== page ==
7. Poveglia, Italy
The island of Poveglia had been in use for centuries, its first recorded mention being in 421, although one can easily guess that it had been in use before then. But since that year its importance grew until it was given a Podesta—a chief magistrate—to govern over it, before it eventually became abandoned after the 14th century. The island has swung from being uninhabited to habit multiple times, being empty for centuries and then having a fort built on it to protect the entrance to the Venetian Lagoon in 1645, before becoming even larger in importance. In 1776 Poveglia was turned into a checkpoint for people and good coming in and out of Venice by ship, checking for disease and making sure nothing harmful could come into the city. Following this vein the island in 1793 was then converted into a quarantine station for the plague victims they found, much like Ellis Island was for America. Eventually this closed yet again, before being reopened and populated again in the 20th century, and later it was converted into a mental asylum for decades until it was finally abandoned for good. This is what mostly remains today and why most people go to visit Poveglia, to see the ruins of the abandoned asylum and experience the creepy atmosphere of the whole place.
8. Pompeii and Herculaneum, Italy
Pompeii and Herculaneum are probably one of the most well-known ruins in the world, both cities were buried under the volcanic ash which made them completely frozen in time and so well-preserved that people can still see very minute details of ancient Roman life while visiting them. Both are UNESCO World Heritage Sites and are one of the most important archeological finds of all times. The eruption of Mt. Vesuvius happened in 79 AD, destroying the two Roman cities which originally were very popular resorts. The excavations began in the 18th century and the archeological works still take place in both sites even in modern days. Visiting Pompeii and Herculaneum is a unique experience, for you cannot only walk the ancient Roman streets as they were thousands of years ago, but also to enter the little houses and public places, imagining the little details about the life in Ancient Rome.
9. Ani, Turkey
Ani was originally a city belonging to the Bagratid Armenian kingdom, and was nicknamed “City of 1001 Churches” during its golden days. The settlement was a very important cultural, trade, and religious center and historians say it might have had about 100,000 citizens living there during the times of its prosperity. Aside from that the city was well-known for its beautiful architecture and by the 9th century it became the capital of the Bagratid Armenian kingdom. After that Ani had a very complicated history, being conquered and reconquered many times by different nations and belonging to different rulers and kingdoms, with the kingdom of Georgia and the Ottoman Empire among them. Multiple wars led to the degradation of the great city, though it restored its former power during the 13th century, though suffering from war and political conflicts and an earthquake, it fell into despair again, being completely abandoned in the 18th century while it was under Turkish control. The territory Ani is standing on was involved in certain military and political conflicts in modern days, though later the city ruins were proclaimed a museum and the Turkish government promised to continue the excavation and conservation of the historical site. Even more, Turkey is going to nominate Ani as a UNESCO World Heritage Site. The architecture of the city is very unique, containing many churches and mosques, very beautiful frescoes found in some of them. Its history is impressive, and even though many buildings are not very well-preserved they give a great impression about the city’s complicated and amazing history.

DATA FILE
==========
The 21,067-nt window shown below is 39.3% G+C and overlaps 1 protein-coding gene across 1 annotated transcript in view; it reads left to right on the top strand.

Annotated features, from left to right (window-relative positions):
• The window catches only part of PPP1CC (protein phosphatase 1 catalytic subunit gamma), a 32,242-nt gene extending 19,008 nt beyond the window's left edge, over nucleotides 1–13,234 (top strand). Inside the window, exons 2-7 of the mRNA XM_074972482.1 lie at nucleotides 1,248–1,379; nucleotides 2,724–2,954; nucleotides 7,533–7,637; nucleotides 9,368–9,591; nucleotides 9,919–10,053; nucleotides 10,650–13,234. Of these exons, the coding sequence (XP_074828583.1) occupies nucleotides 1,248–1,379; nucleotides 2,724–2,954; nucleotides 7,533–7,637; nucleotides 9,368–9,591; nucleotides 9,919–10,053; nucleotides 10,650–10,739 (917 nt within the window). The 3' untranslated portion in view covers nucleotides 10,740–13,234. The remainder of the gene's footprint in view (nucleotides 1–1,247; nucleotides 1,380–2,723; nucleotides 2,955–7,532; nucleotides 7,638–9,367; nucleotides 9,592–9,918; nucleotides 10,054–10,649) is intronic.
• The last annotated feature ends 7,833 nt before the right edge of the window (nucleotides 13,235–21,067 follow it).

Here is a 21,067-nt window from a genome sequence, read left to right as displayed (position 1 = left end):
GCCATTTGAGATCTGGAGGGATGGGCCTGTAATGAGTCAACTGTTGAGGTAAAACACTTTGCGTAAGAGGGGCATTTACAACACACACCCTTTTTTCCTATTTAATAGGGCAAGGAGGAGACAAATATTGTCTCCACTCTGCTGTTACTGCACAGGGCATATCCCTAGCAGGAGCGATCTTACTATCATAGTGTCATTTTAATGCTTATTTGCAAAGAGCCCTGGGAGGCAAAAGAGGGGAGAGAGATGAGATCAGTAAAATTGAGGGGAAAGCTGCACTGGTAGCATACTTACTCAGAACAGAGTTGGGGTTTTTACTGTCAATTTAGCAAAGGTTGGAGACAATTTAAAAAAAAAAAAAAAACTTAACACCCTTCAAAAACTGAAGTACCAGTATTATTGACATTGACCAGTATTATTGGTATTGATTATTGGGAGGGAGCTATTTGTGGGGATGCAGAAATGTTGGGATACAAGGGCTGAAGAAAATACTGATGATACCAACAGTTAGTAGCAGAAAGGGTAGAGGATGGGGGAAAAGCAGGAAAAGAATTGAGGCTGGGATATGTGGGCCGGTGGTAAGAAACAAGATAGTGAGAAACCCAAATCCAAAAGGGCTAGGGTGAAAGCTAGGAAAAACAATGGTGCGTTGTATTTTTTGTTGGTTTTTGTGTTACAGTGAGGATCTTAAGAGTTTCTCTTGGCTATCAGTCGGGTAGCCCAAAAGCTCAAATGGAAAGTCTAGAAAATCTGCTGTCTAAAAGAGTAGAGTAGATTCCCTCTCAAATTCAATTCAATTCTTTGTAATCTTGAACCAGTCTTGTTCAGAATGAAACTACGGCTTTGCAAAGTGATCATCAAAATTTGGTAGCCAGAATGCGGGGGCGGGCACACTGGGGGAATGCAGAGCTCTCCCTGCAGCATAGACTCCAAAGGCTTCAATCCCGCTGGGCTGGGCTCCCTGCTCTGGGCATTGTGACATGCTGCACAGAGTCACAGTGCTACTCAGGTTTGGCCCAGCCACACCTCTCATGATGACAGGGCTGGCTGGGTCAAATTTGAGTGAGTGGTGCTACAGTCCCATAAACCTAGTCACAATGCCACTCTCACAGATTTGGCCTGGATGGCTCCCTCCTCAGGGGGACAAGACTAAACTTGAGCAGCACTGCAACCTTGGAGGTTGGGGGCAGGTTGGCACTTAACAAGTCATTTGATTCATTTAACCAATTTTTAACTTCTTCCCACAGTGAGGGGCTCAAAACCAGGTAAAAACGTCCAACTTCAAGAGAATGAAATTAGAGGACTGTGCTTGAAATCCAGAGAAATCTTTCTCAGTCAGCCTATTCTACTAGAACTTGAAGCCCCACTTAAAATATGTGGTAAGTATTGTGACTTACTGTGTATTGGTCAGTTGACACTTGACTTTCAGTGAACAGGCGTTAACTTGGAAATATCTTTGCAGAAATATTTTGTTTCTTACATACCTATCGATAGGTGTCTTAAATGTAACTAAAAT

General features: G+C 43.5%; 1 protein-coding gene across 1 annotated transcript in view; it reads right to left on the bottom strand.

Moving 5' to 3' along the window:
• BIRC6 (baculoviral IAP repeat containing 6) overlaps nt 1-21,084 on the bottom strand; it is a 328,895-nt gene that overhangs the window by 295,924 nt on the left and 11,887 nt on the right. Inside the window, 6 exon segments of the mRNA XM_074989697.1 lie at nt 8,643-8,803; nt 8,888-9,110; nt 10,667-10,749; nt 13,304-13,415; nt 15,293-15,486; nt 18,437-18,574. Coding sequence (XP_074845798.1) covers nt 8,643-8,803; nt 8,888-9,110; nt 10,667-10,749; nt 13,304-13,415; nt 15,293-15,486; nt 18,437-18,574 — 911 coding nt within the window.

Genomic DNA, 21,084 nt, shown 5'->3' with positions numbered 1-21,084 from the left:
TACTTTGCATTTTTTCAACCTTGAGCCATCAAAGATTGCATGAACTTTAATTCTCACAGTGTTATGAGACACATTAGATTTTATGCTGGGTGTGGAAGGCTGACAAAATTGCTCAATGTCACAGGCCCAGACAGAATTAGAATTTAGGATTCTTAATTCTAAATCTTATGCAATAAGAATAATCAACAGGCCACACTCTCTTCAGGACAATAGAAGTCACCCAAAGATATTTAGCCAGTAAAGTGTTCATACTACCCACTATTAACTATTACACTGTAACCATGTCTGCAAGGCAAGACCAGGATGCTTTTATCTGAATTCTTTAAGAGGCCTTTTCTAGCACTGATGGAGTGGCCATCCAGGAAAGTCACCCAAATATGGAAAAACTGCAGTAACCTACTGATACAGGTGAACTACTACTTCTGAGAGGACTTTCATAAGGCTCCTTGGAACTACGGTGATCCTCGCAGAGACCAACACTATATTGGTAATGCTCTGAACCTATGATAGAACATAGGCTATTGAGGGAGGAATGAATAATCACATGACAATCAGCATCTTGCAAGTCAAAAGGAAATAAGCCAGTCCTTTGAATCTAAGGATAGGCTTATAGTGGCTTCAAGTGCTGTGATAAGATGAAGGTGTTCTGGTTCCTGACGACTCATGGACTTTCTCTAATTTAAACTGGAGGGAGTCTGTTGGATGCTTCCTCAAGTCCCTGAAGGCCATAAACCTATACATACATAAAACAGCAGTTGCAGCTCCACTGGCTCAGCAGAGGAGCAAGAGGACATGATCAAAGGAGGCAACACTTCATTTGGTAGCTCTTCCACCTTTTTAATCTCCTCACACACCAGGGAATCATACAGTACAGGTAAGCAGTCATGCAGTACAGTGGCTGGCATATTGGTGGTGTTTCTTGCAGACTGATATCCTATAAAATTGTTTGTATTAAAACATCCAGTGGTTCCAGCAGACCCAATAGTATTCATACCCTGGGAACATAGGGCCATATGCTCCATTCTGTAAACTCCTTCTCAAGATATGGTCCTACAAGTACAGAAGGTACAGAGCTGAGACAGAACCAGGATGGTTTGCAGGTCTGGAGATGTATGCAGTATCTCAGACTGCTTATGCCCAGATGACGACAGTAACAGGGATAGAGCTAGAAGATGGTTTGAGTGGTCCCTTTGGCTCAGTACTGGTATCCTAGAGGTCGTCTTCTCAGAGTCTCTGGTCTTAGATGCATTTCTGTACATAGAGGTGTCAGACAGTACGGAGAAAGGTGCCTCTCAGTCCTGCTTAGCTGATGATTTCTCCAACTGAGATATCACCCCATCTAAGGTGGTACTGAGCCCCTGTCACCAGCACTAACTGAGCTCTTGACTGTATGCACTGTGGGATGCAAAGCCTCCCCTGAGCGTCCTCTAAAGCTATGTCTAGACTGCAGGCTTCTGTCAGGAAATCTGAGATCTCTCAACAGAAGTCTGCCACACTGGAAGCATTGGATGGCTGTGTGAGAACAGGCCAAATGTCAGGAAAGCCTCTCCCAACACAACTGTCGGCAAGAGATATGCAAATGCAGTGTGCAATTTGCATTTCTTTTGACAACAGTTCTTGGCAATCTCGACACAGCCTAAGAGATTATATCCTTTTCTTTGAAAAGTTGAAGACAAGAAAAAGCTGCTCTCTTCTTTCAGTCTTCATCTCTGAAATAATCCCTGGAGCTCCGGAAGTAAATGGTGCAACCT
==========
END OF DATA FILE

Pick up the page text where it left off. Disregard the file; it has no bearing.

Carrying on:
10. Centralia, Pennsylvania, United States
Centralia is a very fascinating and rather disturbing place. Starting its history in the middle of the 18th century the settlement became a coal-mining town, which brought the place its wealth and led to its prosperity. In its best days Centralia had a population of almost 3,000 citizens, being a well-developed city with hotels, theaters, and stores. The coal mining stopped in the middle of the 20th century, when all of the mines were closed. In 1962 a fire started in the mines under the city which led to the city being slowly abandoned after some incidents happened to the local citizens, including the earth cracking under their feet. It is argued about what exactly caused the fire under Centralia, but it spread across the coal mine tunnels and is still burning under the city to this day. The roads are now full of cracks and holes with burning carbon monoxide gas rising from them. In the 1980s most of the residents were relocated to the nearest areas with the help of officials, though some preferred to stay in Centralia, despite the obvious dangers. By the year 2013, 8 people were still living in Centralia, with the local church still holding services, although there is no doubt the city will be completely abandoned in the nearest time, especially with the fact that the mine fire under the area is spreading, causing the nearby town of Byrnesville to be abandoned as well. Despite its dangers the city still attracts tourists and urban explorers, and its unique history and location inspired the design of the town Silent Hill as it was portrayed in the 2006 movie.